“What the privatizers are doing is they keep selling the same snake oil, school choice, as the answer to the problem. School choice doesn’t answer any problem. The biggest correlation in education is between poverty and test scores. If you think the test scores are too low, go to the root causes.”
That’s what Diane Ravitch had to say to freelance journalist Bill Raden in an interview published last week by Capital & Main, which describes itself as “an award-winning online publication that reports from California on the most pressing economic, environmental and social issues of our time.”
If you’re familiar with Capital & Main, you know Ravitch’s sentiments are pretty much par-for-the-course when it comes to their education coverage. In addition to softball interviews with folks like Ravitch and American Federation of Teachers (AFT) president Randi Weingarten, they’ve published unflattering profiles of reform advocates such as Los Angeles school board member Nick Melvoin, Netflix founder Reed Hastings, and Gap co-founder Doris Fisher. Charter schools are also a favorite target for abuse in the pages of Capital & Main, whether they’re comparing them to fast-food franchises or portraying them as profit-seeking corporate enterprises.
But even if the name Capital & Main doesn’t ring a bell, it’s quite possible you’ve encountered their work without even realizing it. Over the past few years, they’ve co-published dozens of articles with mainstream news organizations, including The Atlantic, The Guardian, Newsweek, Time, Slate, Pacific Standard, Fast Company, and the International Business Times. Their pieces have also appeared on less reputable news sites, such as The Nation, The American Prospect, Salon, Huffington Post, and AlterNet, among others.
With their heightened profile has come praise from the journalism community. In August, Capital & Main won three Los Angeles Press Club awards for pieces it reported in collaboration with the Economic Hardship Reporting Project. Plus, in 2016, the L.A. Press Club named Bill Raden its “Online Journalist of Year” for his work in Capital & Main, including “Schooled for Failure: California’s K-12 Crisis,” an article co-published with Pacific Standard, which asks, “What if it turned out that education reform, with its teacher-blaming assumptions, got it all wrong in the first place?”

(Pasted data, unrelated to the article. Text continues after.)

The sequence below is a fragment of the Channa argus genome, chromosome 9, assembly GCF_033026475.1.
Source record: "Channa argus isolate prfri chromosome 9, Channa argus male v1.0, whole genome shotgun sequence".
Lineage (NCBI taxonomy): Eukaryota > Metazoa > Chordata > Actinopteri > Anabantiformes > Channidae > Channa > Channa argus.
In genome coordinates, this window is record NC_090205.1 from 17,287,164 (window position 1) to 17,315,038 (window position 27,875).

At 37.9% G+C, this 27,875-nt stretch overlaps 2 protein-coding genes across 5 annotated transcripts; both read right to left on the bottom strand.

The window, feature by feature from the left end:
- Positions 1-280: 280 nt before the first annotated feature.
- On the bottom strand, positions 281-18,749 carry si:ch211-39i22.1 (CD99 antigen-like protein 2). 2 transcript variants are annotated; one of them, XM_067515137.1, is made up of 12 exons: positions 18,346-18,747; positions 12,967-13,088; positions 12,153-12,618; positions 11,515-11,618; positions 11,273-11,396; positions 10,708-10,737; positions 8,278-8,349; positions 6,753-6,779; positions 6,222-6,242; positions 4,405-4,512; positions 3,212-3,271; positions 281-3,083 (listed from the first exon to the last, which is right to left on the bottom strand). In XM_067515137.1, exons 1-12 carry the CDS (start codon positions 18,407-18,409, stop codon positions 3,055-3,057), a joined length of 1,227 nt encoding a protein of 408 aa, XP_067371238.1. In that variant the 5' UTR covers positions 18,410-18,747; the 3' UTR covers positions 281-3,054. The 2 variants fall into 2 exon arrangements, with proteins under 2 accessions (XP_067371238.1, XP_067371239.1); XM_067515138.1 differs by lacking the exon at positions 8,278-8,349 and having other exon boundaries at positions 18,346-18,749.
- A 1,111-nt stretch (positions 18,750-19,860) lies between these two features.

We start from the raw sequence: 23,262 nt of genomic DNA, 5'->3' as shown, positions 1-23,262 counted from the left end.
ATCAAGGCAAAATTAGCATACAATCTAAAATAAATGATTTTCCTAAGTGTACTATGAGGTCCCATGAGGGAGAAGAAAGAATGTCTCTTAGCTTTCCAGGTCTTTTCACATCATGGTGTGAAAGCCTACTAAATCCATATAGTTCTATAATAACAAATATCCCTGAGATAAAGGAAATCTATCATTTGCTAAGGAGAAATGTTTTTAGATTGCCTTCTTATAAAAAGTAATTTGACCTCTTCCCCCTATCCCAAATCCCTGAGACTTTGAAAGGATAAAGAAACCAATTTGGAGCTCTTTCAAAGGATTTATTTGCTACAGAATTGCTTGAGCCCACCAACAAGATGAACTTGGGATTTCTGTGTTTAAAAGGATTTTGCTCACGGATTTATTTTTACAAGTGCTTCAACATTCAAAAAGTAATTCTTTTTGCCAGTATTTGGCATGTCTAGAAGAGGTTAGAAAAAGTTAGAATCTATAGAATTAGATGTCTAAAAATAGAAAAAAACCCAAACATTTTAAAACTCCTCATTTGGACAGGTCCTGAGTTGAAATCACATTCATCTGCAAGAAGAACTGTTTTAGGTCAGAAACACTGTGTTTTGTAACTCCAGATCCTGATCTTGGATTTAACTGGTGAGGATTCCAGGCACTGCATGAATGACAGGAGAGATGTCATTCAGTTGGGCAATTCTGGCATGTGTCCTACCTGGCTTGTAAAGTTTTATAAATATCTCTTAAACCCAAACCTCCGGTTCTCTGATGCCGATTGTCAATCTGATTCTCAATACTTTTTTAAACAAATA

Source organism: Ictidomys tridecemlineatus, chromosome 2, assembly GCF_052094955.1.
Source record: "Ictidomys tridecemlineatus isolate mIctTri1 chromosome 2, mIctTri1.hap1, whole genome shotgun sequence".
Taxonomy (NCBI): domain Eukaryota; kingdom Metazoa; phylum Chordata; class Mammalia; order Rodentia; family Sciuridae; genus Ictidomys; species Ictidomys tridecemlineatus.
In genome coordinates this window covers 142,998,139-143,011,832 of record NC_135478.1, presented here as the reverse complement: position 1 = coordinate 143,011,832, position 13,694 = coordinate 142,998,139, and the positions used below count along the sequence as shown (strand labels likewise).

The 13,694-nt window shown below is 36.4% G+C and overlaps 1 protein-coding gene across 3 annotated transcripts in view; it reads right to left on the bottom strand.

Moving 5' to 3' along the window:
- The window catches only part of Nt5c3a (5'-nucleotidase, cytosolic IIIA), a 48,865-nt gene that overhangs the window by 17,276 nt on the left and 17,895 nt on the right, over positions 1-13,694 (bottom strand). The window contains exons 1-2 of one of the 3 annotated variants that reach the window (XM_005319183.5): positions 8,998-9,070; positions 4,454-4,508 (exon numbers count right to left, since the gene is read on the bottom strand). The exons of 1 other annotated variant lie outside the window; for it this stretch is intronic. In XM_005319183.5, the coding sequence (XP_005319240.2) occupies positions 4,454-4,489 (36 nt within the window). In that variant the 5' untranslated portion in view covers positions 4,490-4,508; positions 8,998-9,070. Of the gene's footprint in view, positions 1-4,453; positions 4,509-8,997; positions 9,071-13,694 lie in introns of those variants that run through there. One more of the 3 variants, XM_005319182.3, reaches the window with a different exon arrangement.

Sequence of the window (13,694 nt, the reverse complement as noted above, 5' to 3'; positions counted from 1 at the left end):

A front for organized labor
The accolades Capital & Main has received from journalists and the legitimacy conferred to them by mainstream media outlets is not only surprising, but also disturbing in our age of “fake news.” I say this because although they pose as a non-profit news organization, they’re essentially a front for organized labor – including the teachers unions – and as such, work to further the unions’ agenda.
Capital & Main was originally launched by the Los Angeles Alliance for a New Economy (LAANE), back in 2013 (LAANE actually owned Capital & Main’s web domain until at least May of this year, when it was renewed anonymously). Of LAANE’s 16 board members, seven are officials from unions affiliated with the AFL-CIO, two work for organizations (UCLA Labor Center and California Calls) that have received funding from AFT, and one is an organizer with the California Teachers Association.
— LAANE (@LAANE) November 12, 2014
In November 2015, Capital & Main registered as its own 501(c)(3) organization, but the spinoff from LAANE appears to be largely cosmetic, as the two organizations still share the same office in the Westlake section of Los Angeles (along with another union-affiliated group, Clergy and Laity United for Economic Justice). Plus, Capital & Main’s publisher, Danny Feingold, previously worked as LAANE’s communications director and another long-time LAANE employee serves on its board of directors.